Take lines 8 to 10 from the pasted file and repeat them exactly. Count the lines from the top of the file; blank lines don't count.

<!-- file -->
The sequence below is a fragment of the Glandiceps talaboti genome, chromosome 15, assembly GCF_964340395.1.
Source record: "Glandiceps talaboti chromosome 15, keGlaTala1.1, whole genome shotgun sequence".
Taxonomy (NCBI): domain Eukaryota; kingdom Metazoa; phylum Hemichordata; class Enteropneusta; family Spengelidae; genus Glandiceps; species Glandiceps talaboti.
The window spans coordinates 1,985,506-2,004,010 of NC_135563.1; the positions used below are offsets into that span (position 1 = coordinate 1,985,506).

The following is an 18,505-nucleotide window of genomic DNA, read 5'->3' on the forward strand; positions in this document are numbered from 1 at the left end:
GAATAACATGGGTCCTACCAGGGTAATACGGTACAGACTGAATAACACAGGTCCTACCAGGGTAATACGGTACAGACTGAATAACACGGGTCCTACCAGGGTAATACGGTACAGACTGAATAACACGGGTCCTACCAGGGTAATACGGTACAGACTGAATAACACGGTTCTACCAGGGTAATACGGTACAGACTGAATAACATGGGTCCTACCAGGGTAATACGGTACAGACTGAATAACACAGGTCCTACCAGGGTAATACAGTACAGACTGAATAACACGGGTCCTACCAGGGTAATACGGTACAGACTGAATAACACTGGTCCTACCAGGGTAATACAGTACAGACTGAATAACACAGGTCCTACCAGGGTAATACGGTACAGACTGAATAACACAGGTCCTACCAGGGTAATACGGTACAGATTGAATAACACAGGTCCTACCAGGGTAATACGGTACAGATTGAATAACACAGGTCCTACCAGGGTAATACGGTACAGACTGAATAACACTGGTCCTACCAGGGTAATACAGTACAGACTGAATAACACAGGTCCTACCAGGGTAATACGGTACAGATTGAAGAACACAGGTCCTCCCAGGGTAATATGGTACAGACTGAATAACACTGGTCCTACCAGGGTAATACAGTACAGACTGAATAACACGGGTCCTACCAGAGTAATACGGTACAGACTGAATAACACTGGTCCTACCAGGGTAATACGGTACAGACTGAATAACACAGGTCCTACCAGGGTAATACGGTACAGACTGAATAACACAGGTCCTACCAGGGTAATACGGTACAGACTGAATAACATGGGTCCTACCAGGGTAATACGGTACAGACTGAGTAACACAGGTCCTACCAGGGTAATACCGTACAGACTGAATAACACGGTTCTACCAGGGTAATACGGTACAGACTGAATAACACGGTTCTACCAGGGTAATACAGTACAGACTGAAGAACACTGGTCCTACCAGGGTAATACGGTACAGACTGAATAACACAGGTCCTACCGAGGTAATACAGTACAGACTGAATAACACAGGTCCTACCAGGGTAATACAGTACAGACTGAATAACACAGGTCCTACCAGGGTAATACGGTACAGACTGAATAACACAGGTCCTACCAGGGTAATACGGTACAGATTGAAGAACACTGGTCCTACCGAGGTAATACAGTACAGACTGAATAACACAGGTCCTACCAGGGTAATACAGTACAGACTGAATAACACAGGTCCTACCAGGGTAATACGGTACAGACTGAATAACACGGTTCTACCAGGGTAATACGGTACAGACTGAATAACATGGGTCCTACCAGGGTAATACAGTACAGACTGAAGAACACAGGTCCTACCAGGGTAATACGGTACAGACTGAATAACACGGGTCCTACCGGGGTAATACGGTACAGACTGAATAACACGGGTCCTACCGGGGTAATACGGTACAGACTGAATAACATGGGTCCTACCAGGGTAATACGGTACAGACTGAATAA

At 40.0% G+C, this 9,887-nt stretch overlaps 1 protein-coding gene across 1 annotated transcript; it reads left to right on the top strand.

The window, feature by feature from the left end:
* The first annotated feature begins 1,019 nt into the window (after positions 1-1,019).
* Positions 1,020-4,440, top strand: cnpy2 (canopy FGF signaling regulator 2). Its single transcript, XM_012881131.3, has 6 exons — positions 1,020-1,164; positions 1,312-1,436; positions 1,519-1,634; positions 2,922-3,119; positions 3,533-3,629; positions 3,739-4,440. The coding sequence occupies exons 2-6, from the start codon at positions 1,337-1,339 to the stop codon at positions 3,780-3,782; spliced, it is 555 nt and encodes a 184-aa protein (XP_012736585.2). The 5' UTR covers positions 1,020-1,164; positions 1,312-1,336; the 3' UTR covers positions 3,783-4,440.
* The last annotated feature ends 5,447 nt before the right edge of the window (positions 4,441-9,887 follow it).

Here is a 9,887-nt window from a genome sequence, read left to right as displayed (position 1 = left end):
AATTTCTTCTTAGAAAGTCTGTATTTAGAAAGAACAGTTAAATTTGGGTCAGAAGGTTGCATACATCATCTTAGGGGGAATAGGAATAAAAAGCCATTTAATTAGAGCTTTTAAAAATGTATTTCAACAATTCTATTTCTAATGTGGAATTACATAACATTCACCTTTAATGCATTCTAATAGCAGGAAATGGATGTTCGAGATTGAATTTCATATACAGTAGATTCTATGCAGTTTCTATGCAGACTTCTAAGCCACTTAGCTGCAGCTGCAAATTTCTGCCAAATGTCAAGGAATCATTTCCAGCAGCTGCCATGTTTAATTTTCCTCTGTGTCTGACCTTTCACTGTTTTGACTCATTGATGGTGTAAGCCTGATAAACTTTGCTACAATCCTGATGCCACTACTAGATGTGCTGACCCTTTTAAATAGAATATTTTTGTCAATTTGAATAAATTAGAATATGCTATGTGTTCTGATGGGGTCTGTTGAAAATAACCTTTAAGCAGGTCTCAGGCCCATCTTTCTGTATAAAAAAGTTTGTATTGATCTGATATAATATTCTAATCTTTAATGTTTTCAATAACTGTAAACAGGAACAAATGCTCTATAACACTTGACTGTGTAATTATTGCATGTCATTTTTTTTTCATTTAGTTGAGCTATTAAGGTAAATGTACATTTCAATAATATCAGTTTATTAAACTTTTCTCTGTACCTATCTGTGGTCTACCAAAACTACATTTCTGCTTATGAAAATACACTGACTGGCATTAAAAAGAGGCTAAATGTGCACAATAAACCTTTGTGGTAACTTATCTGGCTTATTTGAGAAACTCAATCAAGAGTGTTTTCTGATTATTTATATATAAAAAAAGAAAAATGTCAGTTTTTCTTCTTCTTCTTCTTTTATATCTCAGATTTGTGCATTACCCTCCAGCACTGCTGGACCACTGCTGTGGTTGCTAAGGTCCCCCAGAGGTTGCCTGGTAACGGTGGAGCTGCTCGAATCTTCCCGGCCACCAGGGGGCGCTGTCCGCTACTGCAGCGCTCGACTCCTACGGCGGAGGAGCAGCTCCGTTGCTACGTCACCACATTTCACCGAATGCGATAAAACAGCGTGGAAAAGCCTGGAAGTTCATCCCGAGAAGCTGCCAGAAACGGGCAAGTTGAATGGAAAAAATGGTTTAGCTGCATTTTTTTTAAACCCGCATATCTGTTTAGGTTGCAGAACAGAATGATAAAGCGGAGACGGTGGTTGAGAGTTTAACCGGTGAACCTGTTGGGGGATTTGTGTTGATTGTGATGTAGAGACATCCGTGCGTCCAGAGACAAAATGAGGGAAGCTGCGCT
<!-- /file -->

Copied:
The window, feature by feature from the left end:
* The first annotated feature begins 1,019 nt into the window (after positions 1-1,019).
* Positions 1,020-4,440, top strand: cnpy2 (canopy FGF signaling regulator 2). Its single transcript, XM_012881131.3, has 6 exons — positions 1,020-1,164; positions 1,312-1,436; positions 1,519-1,634; positions 2,922-3,119; positions 3,533-3,629; positions 3,739-4,440. The coding sequence occupies exons 2-6, from the start codon at positions 1,337-1,339 to the stop codon at positions 3,780-3,782; spliced, it is 555 nt and encodes a 184-aa protein (XP_012736585.2). The 5' UTR covers positions 1,020-1,164; positions 1,312-1,336; the 3' UTR covers positions 3,783-4,440.